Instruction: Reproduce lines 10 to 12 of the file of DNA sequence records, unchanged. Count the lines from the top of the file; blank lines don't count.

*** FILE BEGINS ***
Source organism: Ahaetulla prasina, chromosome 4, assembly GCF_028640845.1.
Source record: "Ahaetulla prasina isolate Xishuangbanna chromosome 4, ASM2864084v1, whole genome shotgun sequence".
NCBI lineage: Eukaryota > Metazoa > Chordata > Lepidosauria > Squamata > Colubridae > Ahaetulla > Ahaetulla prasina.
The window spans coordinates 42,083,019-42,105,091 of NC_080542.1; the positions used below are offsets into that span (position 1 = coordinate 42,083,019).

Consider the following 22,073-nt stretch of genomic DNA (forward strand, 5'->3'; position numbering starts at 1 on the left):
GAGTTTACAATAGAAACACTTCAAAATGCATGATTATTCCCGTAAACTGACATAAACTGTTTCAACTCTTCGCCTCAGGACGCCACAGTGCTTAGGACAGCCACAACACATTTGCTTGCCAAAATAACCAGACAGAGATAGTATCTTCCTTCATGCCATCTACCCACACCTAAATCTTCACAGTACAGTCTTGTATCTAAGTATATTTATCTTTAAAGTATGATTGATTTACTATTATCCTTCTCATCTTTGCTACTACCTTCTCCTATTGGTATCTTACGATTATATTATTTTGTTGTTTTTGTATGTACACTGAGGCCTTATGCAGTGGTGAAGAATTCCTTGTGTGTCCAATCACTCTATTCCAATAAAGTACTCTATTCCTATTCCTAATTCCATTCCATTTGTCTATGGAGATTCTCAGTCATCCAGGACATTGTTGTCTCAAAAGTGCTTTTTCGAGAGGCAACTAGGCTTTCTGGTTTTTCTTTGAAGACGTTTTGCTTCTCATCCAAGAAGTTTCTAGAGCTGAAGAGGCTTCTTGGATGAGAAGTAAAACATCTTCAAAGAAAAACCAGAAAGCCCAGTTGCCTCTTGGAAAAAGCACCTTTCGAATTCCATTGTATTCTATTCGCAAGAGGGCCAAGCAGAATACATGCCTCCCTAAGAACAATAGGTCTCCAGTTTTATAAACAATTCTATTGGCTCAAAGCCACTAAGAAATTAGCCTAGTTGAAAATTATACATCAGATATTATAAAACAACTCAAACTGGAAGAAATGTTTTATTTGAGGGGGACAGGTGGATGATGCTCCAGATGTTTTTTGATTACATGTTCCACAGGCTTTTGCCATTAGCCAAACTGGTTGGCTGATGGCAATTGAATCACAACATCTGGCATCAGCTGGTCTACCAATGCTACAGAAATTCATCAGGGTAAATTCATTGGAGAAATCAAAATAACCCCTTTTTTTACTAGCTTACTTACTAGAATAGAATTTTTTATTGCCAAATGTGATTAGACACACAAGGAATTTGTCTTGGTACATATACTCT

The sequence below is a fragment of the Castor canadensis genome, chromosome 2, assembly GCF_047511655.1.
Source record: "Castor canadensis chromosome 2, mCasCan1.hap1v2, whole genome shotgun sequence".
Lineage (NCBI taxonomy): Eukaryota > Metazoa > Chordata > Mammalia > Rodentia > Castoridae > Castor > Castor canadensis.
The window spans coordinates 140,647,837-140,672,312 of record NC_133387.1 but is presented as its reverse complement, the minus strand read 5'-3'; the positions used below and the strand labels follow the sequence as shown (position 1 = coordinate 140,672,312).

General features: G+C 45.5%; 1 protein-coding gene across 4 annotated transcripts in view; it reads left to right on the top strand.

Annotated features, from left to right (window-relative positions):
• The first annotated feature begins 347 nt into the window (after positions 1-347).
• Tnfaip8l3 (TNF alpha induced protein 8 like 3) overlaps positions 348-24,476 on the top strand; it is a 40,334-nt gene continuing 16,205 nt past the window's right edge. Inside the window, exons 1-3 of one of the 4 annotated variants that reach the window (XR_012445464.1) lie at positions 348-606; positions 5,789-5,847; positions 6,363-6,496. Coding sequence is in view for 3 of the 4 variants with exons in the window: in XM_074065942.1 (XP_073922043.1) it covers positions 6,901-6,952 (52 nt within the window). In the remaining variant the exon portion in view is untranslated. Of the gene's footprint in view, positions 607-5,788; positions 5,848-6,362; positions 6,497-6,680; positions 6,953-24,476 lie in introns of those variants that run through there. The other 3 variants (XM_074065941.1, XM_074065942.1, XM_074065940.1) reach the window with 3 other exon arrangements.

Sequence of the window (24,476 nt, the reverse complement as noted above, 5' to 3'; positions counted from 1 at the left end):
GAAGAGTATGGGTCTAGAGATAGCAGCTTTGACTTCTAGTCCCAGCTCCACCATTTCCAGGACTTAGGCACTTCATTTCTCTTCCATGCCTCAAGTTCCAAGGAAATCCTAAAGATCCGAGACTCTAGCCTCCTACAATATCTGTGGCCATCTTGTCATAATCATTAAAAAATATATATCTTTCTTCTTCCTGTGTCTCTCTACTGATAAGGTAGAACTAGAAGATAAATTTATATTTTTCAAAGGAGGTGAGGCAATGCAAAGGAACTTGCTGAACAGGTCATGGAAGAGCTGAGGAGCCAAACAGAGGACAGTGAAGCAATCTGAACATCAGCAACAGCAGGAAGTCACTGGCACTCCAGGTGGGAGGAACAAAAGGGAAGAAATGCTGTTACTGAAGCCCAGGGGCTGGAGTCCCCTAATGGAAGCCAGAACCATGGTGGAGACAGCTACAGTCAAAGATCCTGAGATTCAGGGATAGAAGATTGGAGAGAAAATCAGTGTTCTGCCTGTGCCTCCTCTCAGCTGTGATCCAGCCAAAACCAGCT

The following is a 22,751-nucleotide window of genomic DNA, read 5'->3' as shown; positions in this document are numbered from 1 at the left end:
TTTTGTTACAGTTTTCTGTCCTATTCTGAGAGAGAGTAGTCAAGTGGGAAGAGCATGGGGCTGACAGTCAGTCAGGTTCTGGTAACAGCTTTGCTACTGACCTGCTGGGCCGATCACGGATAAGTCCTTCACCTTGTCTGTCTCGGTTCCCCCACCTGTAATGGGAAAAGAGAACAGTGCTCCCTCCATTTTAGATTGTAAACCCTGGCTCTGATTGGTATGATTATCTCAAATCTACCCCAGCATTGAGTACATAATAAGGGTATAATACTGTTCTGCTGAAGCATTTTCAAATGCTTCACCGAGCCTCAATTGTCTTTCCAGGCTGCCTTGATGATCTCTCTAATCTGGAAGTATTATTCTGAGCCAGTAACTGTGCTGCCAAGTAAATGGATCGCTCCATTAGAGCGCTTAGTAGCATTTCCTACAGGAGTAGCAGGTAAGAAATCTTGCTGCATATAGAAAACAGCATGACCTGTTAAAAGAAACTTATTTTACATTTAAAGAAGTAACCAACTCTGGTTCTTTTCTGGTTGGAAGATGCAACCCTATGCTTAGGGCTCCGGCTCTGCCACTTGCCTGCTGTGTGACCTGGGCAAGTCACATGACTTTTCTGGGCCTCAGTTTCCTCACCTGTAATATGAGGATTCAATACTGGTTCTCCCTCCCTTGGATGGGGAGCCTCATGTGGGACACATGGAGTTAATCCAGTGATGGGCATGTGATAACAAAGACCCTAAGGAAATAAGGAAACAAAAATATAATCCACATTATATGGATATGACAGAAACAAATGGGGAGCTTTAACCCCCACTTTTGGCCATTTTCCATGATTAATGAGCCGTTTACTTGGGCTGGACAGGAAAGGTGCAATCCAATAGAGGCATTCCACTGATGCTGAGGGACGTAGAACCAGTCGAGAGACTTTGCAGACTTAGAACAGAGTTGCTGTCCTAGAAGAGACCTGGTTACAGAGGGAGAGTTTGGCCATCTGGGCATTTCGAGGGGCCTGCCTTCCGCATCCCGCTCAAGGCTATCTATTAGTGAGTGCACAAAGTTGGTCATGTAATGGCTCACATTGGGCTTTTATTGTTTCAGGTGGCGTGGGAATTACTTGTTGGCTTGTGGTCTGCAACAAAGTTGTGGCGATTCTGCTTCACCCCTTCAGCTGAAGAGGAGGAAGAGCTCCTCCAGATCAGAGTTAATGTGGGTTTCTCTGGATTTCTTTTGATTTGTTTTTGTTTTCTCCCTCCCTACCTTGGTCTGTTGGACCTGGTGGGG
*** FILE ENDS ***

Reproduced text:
The window spans coordinates 140,647,837-140,672,312 of record NC_133387.1 but is presented as its reverse complement, the minus strand read 5'-3'; the positions used below and the strand labels follow the sequence as shown (position 1 = coordinate 140,672,312).

General features: G+C 45.5%; 1 protein-coding gene across 4 annotated transcripts in view; it reads left to right on the top strand.

Annotated features, from left to right (window-relative positions):